Outside of news from Washington, last week also saw some important developments in the consumer sector of the economy. Specifically, U.S. household debt increased at a 3% annualized pace in the third quarter, the largest increase since the first quarter of 2008. Consumers’ willingness to take on more debt is being driven by several factors, including a marginally better jobs market, rising household net worth and a low-interest-rate environment that makes borrowing more attractive.

Should this trend continue, we believe it could help support economic growth in 2014. Although we expect interest rates to increase next year, we are forecasting only a modest rise, and believe borrowing trends will continue to stabilize. To at least some extent, higher borrowing levels will help mitigate the impact of slow income growth and promote some increase in consumer spending. From an investment perspective, this would be a positive for stocks, but arguably a negative for bonds.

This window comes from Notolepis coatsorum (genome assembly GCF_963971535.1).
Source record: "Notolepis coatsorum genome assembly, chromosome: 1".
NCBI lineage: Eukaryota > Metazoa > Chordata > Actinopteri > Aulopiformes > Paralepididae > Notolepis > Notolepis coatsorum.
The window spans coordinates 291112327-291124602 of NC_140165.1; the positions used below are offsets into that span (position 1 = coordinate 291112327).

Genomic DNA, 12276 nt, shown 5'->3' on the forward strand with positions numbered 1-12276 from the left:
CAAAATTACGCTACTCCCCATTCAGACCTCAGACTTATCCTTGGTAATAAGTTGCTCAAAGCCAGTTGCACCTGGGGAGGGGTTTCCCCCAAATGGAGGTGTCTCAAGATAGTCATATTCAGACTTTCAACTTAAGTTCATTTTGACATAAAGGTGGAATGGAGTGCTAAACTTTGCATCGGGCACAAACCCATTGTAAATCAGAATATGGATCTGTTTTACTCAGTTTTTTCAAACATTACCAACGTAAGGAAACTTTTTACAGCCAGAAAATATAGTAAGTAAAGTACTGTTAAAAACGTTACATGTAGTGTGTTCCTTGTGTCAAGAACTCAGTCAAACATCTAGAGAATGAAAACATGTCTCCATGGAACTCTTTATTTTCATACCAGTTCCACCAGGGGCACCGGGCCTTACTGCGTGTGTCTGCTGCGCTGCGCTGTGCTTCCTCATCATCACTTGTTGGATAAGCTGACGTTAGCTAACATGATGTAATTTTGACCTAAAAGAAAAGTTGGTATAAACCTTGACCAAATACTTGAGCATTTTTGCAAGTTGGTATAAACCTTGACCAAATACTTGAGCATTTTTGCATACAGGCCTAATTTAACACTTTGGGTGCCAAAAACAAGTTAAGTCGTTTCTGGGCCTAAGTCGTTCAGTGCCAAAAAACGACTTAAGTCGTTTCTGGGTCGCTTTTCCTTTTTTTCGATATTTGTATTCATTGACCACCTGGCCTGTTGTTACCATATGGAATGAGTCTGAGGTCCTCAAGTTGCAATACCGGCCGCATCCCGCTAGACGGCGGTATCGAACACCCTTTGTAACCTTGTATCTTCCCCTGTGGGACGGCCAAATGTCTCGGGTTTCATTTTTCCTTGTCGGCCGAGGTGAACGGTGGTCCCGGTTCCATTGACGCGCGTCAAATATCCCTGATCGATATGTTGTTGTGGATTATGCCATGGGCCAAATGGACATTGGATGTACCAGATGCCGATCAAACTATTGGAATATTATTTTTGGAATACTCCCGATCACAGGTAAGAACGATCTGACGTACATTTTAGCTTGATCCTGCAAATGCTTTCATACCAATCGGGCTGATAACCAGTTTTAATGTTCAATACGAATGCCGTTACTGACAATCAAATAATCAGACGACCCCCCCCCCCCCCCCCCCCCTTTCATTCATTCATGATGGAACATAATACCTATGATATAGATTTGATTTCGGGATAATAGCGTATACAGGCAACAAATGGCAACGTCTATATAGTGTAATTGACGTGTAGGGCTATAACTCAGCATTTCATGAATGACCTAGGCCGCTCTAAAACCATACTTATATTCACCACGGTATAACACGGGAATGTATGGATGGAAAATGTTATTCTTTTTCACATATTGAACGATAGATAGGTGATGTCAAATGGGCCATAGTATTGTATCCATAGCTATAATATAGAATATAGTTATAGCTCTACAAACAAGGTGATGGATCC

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Facts of Arizona – year 1848 to 2013



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Walter Unger CCIM, CCSS, CCLS

I am a successful Commercial Investment Real Estate Broker in Arizona now for 15 years and I worked with banks and their commercial REO properties for 3 years. I am also a commercial landspecialist in Phoenix and a Landspecialist in Arizona.